Who James Holzhauer blames for his Jeopardy downfall
Contestant James Holzhauer has broken his silence on his recent Jeopardy loss to librarian Emma Boettcher.
Just hours before his final appearance on Alex Trebek’s popular game show would air on Monday, June 3, 2019, the mathematician and professional sports better took to Twitter to confirm reports of the defeat while jokingly placing the blame on an unsuspecting source: the so-called Drake curse.
“Knew I shouldn’t have invited @Drake to the @Jeopardy taping,” Holzhauer quipped to his 110,000 followers. Keeping the sports-themed tweets running, the 34-year-old later jokingly wrote in reference to New England Patriots quarterback Tom Brady, “*still anxiously awaiting what @TomBrady plans to eat on IG live tomorrow*.”
For those who don’t know, The Guardian reports that the “Take Care” rapper has gained a reputation among athletes and sports fans alike for a pretty mysterious albeit coincidental reason: “If Drake wears a jersey, poses for a photo with an athlete or in any way appears to be supporting any particular team or person, that team or person will go on to lose, often against the odds.”
Whether or not you believe in the Drake curse, most would probably agree that Holzhauer’s impressive — and record-breaking — 32-game reign on Jeopardy was, of course, nothing to snuff at. For months, viewers watched with rapt attention to see if the Las Vegas resident would best computer scientist Ken Jennings’ 15-year cash winnings record of $2,520,700 — including Jennings himself. “For 15 years, I have thought somebody was gonna make a run at this record,” he previously told Good Morning America in May of this year (via MSN). Jennings, who earned his prize money over the course of 74 games in 2004, added, “What I did not expect was that somebody could make a run at the cash record in like a third the time.”
However, Holzhauer surprised the world yet again when he ultimately failed the break Jennings’ record in his 33rd Jeopardy appearance this week, coming in at $58,484 short of it, according to The New York Times. The long-running champ placed second to Boettcher, 27, following a shocking round of Final Jeopardy: while both answered the question correctly, Boettcher wagered $20,201 to Holzhauer’s $1,399. “What a game!” Trebek himself said in response. “Oh my gosh!”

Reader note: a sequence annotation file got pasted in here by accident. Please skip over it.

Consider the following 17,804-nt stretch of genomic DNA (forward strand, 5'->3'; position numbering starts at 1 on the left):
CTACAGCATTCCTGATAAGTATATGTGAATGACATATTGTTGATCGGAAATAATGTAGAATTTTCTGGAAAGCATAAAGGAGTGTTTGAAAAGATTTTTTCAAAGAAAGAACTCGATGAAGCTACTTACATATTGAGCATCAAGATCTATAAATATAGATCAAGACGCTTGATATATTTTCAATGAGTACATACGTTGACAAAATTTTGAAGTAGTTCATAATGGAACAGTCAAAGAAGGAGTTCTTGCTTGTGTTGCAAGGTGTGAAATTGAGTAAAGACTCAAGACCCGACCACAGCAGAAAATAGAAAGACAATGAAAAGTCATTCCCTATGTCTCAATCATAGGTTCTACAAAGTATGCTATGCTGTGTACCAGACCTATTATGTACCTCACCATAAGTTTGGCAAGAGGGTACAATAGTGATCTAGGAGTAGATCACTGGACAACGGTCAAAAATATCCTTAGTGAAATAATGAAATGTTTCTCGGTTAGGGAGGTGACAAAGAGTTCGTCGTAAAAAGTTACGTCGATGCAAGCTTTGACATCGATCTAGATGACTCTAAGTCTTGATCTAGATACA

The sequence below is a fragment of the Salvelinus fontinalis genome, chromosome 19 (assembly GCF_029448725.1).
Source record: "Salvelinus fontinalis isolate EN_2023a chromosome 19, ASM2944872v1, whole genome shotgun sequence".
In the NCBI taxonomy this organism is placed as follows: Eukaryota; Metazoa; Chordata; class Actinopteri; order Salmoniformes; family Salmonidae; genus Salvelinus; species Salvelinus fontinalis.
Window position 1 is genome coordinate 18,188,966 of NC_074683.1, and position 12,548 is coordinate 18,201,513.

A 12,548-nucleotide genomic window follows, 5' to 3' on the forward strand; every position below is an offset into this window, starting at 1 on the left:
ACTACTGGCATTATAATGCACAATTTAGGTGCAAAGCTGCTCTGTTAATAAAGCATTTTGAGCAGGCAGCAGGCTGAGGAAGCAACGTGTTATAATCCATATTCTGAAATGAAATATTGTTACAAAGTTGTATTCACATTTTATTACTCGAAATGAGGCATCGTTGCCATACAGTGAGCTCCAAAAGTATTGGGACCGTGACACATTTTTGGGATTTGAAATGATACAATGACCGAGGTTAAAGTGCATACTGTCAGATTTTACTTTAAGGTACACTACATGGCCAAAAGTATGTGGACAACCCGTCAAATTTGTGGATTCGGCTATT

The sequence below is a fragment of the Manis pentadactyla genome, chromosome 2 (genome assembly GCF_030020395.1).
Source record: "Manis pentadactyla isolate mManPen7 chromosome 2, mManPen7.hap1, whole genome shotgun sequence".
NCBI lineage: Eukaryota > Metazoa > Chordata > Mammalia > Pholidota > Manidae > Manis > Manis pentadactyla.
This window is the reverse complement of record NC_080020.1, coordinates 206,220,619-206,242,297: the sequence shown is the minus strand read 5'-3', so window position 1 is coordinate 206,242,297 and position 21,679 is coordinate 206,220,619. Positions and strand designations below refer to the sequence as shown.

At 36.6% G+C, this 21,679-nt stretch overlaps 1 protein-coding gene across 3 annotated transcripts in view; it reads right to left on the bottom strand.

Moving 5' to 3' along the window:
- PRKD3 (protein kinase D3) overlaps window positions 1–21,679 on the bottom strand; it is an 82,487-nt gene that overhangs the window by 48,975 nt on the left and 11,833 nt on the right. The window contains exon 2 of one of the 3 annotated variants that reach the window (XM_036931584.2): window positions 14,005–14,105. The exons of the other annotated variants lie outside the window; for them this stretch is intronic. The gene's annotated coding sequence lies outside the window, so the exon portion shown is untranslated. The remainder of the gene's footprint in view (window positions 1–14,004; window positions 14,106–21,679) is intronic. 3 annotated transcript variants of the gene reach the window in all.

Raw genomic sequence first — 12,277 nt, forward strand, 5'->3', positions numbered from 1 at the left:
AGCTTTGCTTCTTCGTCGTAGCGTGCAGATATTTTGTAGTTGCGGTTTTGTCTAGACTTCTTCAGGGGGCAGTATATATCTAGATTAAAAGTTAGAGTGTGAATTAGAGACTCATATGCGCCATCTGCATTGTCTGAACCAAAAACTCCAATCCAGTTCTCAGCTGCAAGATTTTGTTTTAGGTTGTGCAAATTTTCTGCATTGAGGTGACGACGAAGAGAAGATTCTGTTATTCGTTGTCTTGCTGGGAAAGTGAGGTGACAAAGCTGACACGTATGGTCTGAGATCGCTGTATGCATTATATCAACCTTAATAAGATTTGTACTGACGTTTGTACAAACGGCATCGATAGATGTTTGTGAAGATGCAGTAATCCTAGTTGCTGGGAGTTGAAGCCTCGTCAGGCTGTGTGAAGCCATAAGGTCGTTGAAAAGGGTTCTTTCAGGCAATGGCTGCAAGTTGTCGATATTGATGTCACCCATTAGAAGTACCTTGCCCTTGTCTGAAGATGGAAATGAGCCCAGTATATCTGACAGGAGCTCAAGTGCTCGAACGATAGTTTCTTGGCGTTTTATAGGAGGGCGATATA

Still, Holzhauer finished his run with $2,464,216 … so we’d say he did pretty okay for himself. And clearly, there were no hard feelings. After losing to the Chicagoan by just $22,002, Holzhauer graciously gave her a congratulatory high five and later told The New York Times, “Nobody likes to lose, but I’m very proud of how I did, and I really exceeded my own expectations for the show. So I don’t feel bad about it.”
He later tweeted, “CONGRATULATIONS to Emma on a world-beating performance. There’s no greater honor than knowing an opponent had to play a perfect game to defeat me.” In addition to thanking his fans for their support, Holzhauer also shared a message for Jennings himself, adding, “To @KenJennings : You win this round. But if Jeopardy ever gives me 43 second chance games, look out!”
As for what’s next for James Holzhauer, it sounds like he’s ready to return home and get back into the gambling game, telling The Action Network, “The public might not have known my name two months ago, but all the sportsbook managers in Vegas were already familiar with me. I hope I can still get my bets down.”
While we’re pretty sure the Sin City will welcome the Jeopardy contestant home with open arms — the Vegas Golden Knights’ Twitter account has already written alongside a hug emoji, “What a run for our buddy @James_Holzhauer!! You made Vegas proud.” — we wouldn’t put it past Holzhauer to already have some strategies in place for when he returns in Jeopardy‘s upcoming “Tournament of Champions” edition (via CNN).
As noted by The New York Times, his triumphant run was actually six years in the making, which included learning as much trivia as possible, practicing with a home-made buzzer, repeatedly taking the show’s online tryout test, and going on two in-person auditions before landing the coveted gig. By then, he naturally had a game plan in mind for the competition, telling The Atlantic in April, “I sketched out what I believed to be my optimal strategy for Jeopardy: Play fast, build a stack, bet big, and hope for the best.”
However, Holzhauer will also be spending some well-deserved downtime with his loved ones, as he tweeted out over the weekend, “My kid cried about the possibility of her dad losing, so I told her we could have a party the day after it inevitably happens. Now she cries when I win.”